So it is true I can do 7 hours to Italy just about standing on my head, piece of panettone. What I don’t do so well is practice patience.
I can’t seem to get off a plane fast enough; people walk thru the airport like they have no where to be. Customs is a meet and greet – I just got here, what do we have to discuss? Others just mill about with a luggage cart and 6 trunks wrapped in layers of seran wrap so thick they must use a jigsaw to unpack. I do NOT have the patience for this. There is no sense of urgency and it makes me insane. I want to get off the plane so I can hurry up and wait!
And wait I will. For 6 hours. Being anywhere in Italy – an airport, a dog park, the grocery story- makes me happy, I just can’t stand the anticipation. I am twitching because Egypt Air isn’t open to check my bag. I had hoped to skip into town for a late breakfast and some shopping but that’s not going to happen as I refuse to schlep 2 pieces of luggage with me.
I am practically vibrating in my seat because I want to get moving. I want be on the plane, if not in the car on the way to the hotel. If I cannot have that, I want a souvenir of my time spent here in the airport. I am three cappuccinos deep. I am sure this isn’t helping.
I want. To be there. Already.
Instead, I am going to luxuriate in one of two lounges with my café and a chocolate filled croissant. That is until I can burst thru the doors upstairs, hit the concourse, announce my arrival and get my cured meat on.
Some observations: seriously United, get it together. Every single Delta employee I encountered was so Nice, capital N. They smiled. They were polite. I am still reeling from the whole thing. Quit spending money to install gourmet dining experiences at EWR and start sending your miserable staff to charm school. Both airlines gutting their loyalty programs has won far more critics than fans, but come on. Delta’s experience was way ahead.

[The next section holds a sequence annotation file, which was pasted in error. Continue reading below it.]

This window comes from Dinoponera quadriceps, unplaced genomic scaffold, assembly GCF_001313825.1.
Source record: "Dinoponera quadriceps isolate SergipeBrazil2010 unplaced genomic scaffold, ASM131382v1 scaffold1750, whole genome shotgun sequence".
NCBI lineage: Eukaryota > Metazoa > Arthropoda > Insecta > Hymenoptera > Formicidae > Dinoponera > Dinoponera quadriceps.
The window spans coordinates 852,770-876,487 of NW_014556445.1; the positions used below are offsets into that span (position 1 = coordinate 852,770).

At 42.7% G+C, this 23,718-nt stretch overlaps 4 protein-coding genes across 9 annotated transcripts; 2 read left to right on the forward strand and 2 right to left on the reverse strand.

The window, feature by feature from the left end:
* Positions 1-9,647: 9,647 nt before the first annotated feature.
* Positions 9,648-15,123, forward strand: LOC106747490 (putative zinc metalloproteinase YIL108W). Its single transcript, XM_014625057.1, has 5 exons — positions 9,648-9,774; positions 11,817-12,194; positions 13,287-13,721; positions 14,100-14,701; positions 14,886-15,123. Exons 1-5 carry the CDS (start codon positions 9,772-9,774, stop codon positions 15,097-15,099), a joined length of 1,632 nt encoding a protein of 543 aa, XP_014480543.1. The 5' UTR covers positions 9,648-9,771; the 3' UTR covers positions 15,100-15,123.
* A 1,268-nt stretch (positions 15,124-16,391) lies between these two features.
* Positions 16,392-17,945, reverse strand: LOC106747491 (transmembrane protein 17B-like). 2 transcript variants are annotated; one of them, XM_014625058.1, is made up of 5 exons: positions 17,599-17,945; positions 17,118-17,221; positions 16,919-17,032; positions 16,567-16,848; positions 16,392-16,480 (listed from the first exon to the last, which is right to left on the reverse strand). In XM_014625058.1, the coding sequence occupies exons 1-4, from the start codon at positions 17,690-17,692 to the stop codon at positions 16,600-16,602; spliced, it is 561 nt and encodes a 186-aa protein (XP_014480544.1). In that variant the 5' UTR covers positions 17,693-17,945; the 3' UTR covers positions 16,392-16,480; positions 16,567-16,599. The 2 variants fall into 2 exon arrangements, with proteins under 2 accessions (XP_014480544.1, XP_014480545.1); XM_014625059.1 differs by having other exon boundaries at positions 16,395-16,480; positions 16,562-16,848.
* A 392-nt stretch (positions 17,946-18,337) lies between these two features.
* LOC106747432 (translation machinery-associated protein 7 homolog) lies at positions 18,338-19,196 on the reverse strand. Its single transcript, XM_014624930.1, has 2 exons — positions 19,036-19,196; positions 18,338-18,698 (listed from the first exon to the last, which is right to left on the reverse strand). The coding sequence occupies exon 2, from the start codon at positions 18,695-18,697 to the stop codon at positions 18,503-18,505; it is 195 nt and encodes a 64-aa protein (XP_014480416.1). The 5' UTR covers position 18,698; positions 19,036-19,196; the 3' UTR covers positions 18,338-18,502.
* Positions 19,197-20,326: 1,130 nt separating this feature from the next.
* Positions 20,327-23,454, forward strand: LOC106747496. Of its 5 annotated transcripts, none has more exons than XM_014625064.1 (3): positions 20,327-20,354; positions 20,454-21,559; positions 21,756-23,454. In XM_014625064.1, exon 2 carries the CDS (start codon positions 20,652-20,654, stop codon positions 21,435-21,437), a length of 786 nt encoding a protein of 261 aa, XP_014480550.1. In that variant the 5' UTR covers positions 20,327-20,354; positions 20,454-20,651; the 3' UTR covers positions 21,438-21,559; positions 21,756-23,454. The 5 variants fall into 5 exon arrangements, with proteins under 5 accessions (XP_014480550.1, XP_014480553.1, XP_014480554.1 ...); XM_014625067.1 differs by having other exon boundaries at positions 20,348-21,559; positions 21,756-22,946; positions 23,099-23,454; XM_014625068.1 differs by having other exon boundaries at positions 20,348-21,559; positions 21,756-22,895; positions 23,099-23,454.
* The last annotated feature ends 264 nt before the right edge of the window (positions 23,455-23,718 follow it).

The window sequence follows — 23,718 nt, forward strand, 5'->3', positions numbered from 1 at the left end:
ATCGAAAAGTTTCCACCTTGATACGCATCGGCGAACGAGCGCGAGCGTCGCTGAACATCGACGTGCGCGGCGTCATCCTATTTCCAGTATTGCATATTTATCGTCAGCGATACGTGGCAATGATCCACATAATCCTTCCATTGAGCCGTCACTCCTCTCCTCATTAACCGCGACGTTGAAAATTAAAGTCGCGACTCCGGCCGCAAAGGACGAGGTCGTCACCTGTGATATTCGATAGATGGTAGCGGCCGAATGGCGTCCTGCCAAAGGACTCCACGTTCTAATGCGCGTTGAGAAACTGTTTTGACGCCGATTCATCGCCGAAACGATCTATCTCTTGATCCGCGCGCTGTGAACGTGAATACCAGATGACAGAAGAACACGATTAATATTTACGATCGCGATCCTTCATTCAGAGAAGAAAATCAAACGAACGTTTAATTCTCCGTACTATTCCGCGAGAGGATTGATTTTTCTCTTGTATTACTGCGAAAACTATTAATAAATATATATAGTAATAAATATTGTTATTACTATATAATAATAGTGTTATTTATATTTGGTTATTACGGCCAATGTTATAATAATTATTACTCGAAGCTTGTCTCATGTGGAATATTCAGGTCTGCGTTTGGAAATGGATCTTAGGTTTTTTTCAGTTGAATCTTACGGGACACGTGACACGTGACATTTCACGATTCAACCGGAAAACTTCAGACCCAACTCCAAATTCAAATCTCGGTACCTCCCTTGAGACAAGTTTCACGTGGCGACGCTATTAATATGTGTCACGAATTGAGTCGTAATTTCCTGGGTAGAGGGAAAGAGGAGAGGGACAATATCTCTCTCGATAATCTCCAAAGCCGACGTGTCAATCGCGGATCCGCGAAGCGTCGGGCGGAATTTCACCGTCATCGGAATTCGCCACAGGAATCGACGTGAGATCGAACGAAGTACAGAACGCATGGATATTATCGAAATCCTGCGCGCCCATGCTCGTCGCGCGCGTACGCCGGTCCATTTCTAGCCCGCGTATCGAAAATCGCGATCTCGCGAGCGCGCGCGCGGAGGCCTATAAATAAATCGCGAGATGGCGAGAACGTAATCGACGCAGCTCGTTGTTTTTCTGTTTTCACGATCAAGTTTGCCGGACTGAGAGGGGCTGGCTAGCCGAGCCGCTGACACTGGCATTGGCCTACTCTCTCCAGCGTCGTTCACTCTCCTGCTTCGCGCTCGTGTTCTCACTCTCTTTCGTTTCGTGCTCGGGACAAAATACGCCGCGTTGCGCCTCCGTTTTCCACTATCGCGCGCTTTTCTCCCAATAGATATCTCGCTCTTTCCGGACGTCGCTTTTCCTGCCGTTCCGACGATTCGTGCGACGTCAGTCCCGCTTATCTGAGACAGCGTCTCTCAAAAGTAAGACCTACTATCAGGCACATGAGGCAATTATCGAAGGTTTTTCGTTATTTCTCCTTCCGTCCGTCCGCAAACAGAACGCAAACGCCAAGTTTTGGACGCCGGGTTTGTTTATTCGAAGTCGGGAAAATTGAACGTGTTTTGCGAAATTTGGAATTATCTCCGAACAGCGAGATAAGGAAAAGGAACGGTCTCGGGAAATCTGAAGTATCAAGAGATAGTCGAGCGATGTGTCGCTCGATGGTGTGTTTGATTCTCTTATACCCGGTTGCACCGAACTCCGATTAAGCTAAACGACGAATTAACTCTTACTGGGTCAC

I am currently taking up space in the Priority Pass lounge. It’s 10am, and I am the only one in here. Love it. Free wifi. Coffee and snacks as far as the eye can see. It’s a bit warmer than I would prefer. I am stripping off layers and mopping up with paper towels. I glow but not from happiness. Still, I’m happy to squat here until I inevitably get thrown out for indecent exposure.
Edited update: so, went to check my bag and saw this.
I do not scare easily but I am unsure if that says “check your handgun at the door” or “hope you brought your piece, you’re gonna need it.” This being an adventure and all, I didn’t let it deter me.
Flight to Cairo was awesome and I got a surprise upgrade to first class. Who knew? Sure as hell can’t get one domestically. There were so few seats filled that the man sitting next to me jumped up and ran to another empty seat almost immediately after I sat down. Sort of like at home.
Made it thru to my transfer, and asked 7363627 questions upon my pick up. Highlights of my learnings include:
-Don’t drink the water. Don’t even use it to brush your teeth. I didn’t get to ask why because I think I was still a bit in shock. Regardless, you don’t got to tell me twice.
-My ‘guide’ who picked me up from the airport was talking real estate and compared it to that of the prices in Brooklyn and Long Island versus New York. I asked him how he knows these places considering he has never been. He said he “learned all about New York and the other areas from Grand Theft Auto.” So, video games really do build bridges, I guess.
-The Arab Uprising was not well thought out, if at all. And so after a few years, people are still pretty much where they were when they started. Politics – still universally maligned.
-The US Embassy here won’t issue visas without so much paperwork that most Egyptians can’t be bothered. In a roundabout way, the government doesn’t want you to leave for fear you wont come back, so they make it almost impossible.
There’s a ton more, but I hope to learn other things tomorrow and ask more detailed, personal questions.
Ramses Hilton, by the way, very nice. Pleased so far. Got an upgrade here, too. Glad I am being treated like the princess I am.